RIVERSIDE – Riverside County supervisors on Tuesday, June 4 were split on whether to renew an immediate ban on the cultivation of the marijuana derivative hemp in unincorporated communities, causing the measure to fall short of the votes needed for implementation, but the supervisors did direct the Executive Office to draft a less restrictive ordinance.
Four-fifths approval was required for the urgency ordinance to take effect, but with Supervisors Jeff Hewitt and Manuel Perez opposing Supervisors Kevin Jeffries, Karen Spiegel and Chuck Washington, the proposal failed.
A similar urgency measure was approved by the board in March 2018, but that has since expired.
Transportation & Land Management Agency Director Juan Perez approached the Board of Supervisors last month seeking an extension of the temporary moratorium on all industrial hemp cultivation, mainly because the cannabis derivative is barely distinguishable from marijuana, and the county is still in the process of implementing a regulatory framework for marijuana grows.
Perez and TLMA staff further wrote in documents posted to the board’s agenda that “nuisance odors impacting neighborhoods” from hemp cultivation and processing pose a threat to public health, and therefore should be stopped until zoning regulations are in place that specify where and to what extent hemp can be produced.
“How can somebody tell me I can’t grow because it smells?” commercial grower Stan McNaughton told the board. “What about garlic farmers?”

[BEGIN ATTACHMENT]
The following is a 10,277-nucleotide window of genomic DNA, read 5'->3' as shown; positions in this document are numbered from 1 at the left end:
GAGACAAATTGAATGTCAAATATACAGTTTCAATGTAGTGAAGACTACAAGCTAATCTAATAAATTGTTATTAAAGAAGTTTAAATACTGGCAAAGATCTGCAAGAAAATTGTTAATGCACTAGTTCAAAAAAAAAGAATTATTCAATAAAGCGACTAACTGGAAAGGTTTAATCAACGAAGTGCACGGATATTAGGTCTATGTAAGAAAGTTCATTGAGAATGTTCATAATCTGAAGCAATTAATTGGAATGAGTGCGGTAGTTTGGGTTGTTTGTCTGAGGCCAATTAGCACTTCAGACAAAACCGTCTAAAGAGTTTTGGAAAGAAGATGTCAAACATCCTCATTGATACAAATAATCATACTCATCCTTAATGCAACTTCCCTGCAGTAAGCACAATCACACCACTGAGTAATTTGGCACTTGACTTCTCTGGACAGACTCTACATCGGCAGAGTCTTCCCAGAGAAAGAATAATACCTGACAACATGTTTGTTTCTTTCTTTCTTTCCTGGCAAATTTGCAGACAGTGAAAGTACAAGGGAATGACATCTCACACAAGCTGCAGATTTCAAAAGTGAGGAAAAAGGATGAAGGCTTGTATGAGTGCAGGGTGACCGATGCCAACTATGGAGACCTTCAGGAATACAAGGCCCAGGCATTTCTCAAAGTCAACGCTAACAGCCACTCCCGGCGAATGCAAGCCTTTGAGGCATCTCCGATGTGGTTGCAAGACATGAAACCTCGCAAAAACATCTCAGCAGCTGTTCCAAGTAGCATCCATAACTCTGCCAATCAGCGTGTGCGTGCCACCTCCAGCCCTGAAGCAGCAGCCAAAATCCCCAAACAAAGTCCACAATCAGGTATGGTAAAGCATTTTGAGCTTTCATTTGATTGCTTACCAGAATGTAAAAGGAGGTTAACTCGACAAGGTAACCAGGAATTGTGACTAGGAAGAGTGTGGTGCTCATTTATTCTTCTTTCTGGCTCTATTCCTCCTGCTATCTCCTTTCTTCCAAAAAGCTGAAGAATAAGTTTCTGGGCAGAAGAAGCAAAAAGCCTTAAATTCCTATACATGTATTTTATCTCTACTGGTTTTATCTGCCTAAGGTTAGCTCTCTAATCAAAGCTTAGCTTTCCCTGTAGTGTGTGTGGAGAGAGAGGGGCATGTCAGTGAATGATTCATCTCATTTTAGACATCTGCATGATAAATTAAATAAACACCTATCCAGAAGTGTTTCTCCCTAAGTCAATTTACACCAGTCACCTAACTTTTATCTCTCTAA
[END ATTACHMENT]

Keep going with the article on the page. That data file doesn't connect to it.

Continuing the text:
Robert Winkler, an attorney and supporter of hemp research, said the federal government had “de-criminalized” hemp thanks to legislation signed into law by President Trump last year, and California had no barriers, so the county should promote “this rapidly evolving opportunity for American farmers.”
Hewitt noted that “hemp is a commercial substance that … is available to people farming their lands,” and the county should not stand in the way of potential enterprises that the state and federal governments have not outlawed.
However, Hewitt joined Spiegel in expressing a desire for grows to remain well clear of schools and other “sensitive” places, with setbacks similar to ones instituted under the comprehensive regulatory framework for cannabis commerce approved by the board last October and refined in January.
Current regulations only mandate that hemp growers register with the county Office of the Agricultural Commissioner, and Perez said about a dozen have done so to date.
The main difference between hemp and unadulterated marijuana is the tetrahydrocannabinol — or THC — content. Hemp leaves have about three-tenths of 1 percent of the compounds contained in cannabis leaves, according to the Office of County Counsel.
Advocates of hemp production and research say its properties have proven benefits in treating some skin and heart disorders.
The board directed TLMA and Executive Office staff to configure an ordinance that loosens zoning and land use regulations to allow hemp cultivation on large plots in most unincorporated areas, factoring in resource utilization, odor issues and development standards as part of the licensing criteria.
The drafting phase and hearings before the county Planning Commission are likely to take about six months, after which the board will consider the matter.